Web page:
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Year of publication:

Yoram Rubin1, Daniel P. Ames2, Matthew Over1, Carlos Osorio2

1 Department of Civil and Environmental Engineering

University of California Berkeley

Berkeley, CA 94720


2 Department of Civil and Environmental Engineering

Brigham Young University

Provo, UT 84602





The Method of Anchored Distributions (MAD): Principles and Implementation as a Community Resource

In 2010, we proposed to develop a community-based, open-source computational platform for Bayesian characterization of uncertain parameter fields. It was motivated by the need to provide easily-accessible tools for applications and a platform for broad-based, long-term development, built to meet the challenges brought upon by the ever increasing complexity of modern computational tools, the diversity of data types and the breadth and depth of the subject matters needed for applications. The initiation of such an effort was intended to emulate the success experienced by other communities with a long tradition of community-based development efforts, and our hope was that it could lead to a transformative change in hydrology. The absence of such an approach had been hurting the science discovery process. 

Our project was to construct a modular, open-source computational platform for application and testing of the general statistical framework for parameter field characterization.  Our approach was built around two concepts that make it applicable to a wide range of data types and computational tools. The first concept is a classification of data into two broad categories. The second concept is a strategy for localization of data using anchors (hence Method of Anchored Distributions, or MAD) that captures the relevant information contained in a local or non-local process, respectively, and presents it in terms relevant for the parameter field(s). 

We have constructed a modular computational platform, with 2 distinct modules, which deliver the capabilities necessary to support the aforementioned concepts: namely, a pre-processing block and a post-processing block. The modules comprise the MAD kernel. The design of the user-interface allows users and developers to easily link the kernel with their models via a driver. Many of the decisions over assumptions to be adopted or computational tools to be employed are at the user’s discretion and are not hard-wired into the kernel. The kernel is built using open-source architecture.

Eventually, two versions of MAD will be available: a super-computing version (for large-scale applications - in development) and a desktop application (for educational purposes and smaller-scale applications). Also, the kernel will be eventually interoperable with a wider array of community-based resources (such as CUAHSI’s hydrologic information systems) and is already interoperable with some libraries (such as R). With this framework for generic application of the concepts and principles of MAD in place, further types of data can be introduced, simplifying assumptions can be added or removed at the user’s discretion, and powerful numerical models and analytical tools, current or under development, can be integrated much more easily in future analyses under long-term community-based development to follow.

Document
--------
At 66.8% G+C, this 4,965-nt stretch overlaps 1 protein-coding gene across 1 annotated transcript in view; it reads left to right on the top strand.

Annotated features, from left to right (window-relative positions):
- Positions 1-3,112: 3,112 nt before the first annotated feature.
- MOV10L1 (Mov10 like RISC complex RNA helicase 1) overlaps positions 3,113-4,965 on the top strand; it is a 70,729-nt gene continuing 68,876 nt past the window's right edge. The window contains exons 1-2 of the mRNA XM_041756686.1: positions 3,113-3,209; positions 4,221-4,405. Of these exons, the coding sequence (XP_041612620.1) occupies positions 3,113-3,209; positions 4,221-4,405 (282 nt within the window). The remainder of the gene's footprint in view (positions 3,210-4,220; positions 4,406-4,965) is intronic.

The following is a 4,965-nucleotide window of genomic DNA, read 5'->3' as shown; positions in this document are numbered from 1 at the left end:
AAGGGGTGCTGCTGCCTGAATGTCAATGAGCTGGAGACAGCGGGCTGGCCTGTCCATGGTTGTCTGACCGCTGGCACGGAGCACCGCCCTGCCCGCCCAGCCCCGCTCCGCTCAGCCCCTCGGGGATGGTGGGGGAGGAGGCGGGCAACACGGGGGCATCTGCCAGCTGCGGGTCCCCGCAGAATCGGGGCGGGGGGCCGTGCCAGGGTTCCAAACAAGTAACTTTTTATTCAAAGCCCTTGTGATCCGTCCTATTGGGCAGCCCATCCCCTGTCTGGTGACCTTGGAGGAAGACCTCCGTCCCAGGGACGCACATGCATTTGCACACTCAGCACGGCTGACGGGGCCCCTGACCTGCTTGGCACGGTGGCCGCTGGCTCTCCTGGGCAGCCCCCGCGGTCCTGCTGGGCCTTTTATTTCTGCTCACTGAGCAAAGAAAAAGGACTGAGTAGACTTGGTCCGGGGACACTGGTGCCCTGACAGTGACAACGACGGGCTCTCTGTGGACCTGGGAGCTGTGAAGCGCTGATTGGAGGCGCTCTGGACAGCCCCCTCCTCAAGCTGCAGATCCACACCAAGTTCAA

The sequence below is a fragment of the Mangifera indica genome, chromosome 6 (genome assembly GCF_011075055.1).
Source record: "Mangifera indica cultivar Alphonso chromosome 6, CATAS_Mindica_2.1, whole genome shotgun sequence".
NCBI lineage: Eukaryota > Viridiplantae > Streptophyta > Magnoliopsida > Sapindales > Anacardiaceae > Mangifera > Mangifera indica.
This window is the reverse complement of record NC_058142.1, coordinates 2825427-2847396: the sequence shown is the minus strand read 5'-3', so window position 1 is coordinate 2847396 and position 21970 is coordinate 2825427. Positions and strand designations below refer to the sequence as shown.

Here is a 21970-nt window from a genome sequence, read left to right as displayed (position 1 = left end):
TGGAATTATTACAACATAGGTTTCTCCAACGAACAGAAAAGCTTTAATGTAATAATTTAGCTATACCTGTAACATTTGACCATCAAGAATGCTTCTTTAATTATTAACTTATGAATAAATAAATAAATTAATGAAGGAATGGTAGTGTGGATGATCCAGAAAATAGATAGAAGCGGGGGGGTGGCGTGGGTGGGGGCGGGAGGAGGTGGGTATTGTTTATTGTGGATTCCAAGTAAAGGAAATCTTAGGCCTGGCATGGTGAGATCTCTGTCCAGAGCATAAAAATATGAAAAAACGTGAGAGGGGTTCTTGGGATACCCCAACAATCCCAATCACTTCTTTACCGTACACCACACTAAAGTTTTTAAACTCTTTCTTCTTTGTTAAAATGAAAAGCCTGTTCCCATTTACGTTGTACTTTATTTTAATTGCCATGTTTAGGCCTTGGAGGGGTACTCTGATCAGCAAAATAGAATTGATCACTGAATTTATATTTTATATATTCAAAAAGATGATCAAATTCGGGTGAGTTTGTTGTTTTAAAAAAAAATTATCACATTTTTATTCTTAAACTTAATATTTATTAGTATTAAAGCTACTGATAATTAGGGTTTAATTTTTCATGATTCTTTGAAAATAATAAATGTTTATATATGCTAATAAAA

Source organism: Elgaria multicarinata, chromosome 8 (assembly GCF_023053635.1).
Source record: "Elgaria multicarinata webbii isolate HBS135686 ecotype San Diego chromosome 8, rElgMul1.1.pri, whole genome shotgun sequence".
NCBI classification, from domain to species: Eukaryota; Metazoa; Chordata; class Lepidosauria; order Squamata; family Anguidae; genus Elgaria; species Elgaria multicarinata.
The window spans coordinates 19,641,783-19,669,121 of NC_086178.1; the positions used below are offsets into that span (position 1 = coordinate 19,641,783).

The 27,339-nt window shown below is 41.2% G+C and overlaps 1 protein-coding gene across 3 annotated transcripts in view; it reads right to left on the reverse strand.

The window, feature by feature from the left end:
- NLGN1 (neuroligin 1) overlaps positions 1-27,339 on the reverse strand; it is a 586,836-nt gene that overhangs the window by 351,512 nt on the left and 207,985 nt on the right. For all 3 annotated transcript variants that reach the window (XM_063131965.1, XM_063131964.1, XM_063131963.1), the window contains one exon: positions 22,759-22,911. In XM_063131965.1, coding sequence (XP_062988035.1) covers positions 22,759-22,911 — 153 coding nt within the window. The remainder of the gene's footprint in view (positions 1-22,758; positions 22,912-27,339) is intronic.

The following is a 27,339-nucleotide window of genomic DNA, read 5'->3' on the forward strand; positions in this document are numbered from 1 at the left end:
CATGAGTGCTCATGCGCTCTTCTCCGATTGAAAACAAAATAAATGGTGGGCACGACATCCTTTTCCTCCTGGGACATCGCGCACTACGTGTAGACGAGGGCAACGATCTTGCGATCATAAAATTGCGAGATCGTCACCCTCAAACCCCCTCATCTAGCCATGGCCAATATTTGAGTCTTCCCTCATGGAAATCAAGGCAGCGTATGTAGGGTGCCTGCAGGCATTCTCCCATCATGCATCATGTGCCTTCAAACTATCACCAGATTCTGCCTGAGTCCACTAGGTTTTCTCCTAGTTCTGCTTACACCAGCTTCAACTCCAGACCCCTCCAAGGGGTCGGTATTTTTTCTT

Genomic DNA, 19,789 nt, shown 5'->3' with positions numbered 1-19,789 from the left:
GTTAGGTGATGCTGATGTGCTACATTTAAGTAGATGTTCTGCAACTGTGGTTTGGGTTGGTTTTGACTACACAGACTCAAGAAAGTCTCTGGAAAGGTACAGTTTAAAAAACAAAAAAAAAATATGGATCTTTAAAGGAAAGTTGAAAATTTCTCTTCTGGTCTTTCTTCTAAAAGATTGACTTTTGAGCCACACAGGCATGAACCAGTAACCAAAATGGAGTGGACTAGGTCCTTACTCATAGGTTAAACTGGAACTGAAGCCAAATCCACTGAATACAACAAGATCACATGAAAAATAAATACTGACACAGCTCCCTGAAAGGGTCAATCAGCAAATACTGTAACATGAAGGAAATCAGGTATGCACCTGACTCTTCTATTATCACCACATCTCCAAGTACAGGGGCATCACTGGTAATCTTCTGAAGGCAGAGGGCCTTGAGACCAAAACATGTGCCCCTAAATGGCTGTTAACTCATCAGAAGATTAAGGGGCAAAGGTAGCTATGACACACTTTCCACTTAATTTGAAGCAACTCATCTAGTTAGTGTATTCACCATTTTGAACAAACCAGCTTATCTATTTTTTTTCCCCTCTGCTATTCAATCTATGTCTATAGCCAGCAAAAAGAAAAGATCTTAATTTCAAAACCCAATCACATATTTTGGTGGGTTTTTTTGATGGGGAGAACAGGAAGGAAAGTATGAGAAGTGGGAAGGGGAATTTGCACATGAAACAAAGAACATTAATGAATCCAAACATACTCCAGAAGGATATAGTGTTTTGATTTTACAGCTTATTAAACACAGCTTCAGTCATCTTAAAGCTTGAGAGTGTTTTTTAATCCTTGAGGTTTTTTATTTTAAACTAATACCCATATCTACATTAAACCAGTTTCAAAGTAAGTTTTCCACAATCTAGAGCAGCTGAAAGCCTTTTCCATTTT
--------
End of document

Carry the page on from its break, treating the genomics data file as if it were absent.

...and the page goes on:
We have developed and secured a plan for the continuity of this effort after the development phase of the project is concluded. We will deliver the final product to CUAHSI. CUAHSI has agreed to act as the custodian of the MAD computational platform. This implies securing the integrity of the kernel, updating it and making it available to users and developers. This effort is in line with CUAHSI overall strategy, and CUAHSI has the infrastructure to see this goal carried out. 

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Scientific articles

Rubin, Y., X. Chen, H. Murakami, and M. Hahn (2010), A Bayesian approach for inverse modeling, data assimilation,and conditional simulation of spatial random fields, Water Resour. Res., 46, W10523, doi:10.1029/2009WR008799.

H. Murakami, X. Chen, M. S. Hahn, Y. Liu, M. L. Rockhold, V. R. Vermeul, J. M. Zachara, and Y. Rubin (2010) Bayesian approach for three-dimensional aquifer characterization at the Hanford 300 Area, Hydrol. Eart Syst. Sci., 14, doi: 10.5194/hess-14-1989-2010.

X. Chen, H. Murakami, M. S. Hahn, G. E. Hammond, M. L. Rockhold, J. M. Zachara, and Y. Rubin (2012) Three-dimensional Bayesian geostatistical aquifer characterization at the Hanford 300 Area using tracer test data, Water Resour. Res., 48, W06501, doi: 10.1029/2011WR010675.

Y. Yang, M. Over, and Y. Rubin (2012) Strategic placement of localization devices (such as pilot points and anchors) in inverse modeling schemes, Water Resour. Res., 48, W08519, doi: 10.1029/2012WR011864.

Over, M. W., X. Chen, Y. Yang, and Y. Rubin (2013), A strategy for improved computational efficiency of the method of anchored distributions, Water Resour. Res., 49, 1-19, doi: 10.1002/wrcr.20182.

Osorio-Murillo, C. A., M. W. Over, D. P. Ames, and Y. Rubin (2013 submitted), Introducing an extensible open source inversion modeling and uncertainty characterization software framework, Environ. Modell. Softw.


Technical information

Operating system(s): Windows 7

Licence: BSD

Output(s): Posterior distributions of model parameters

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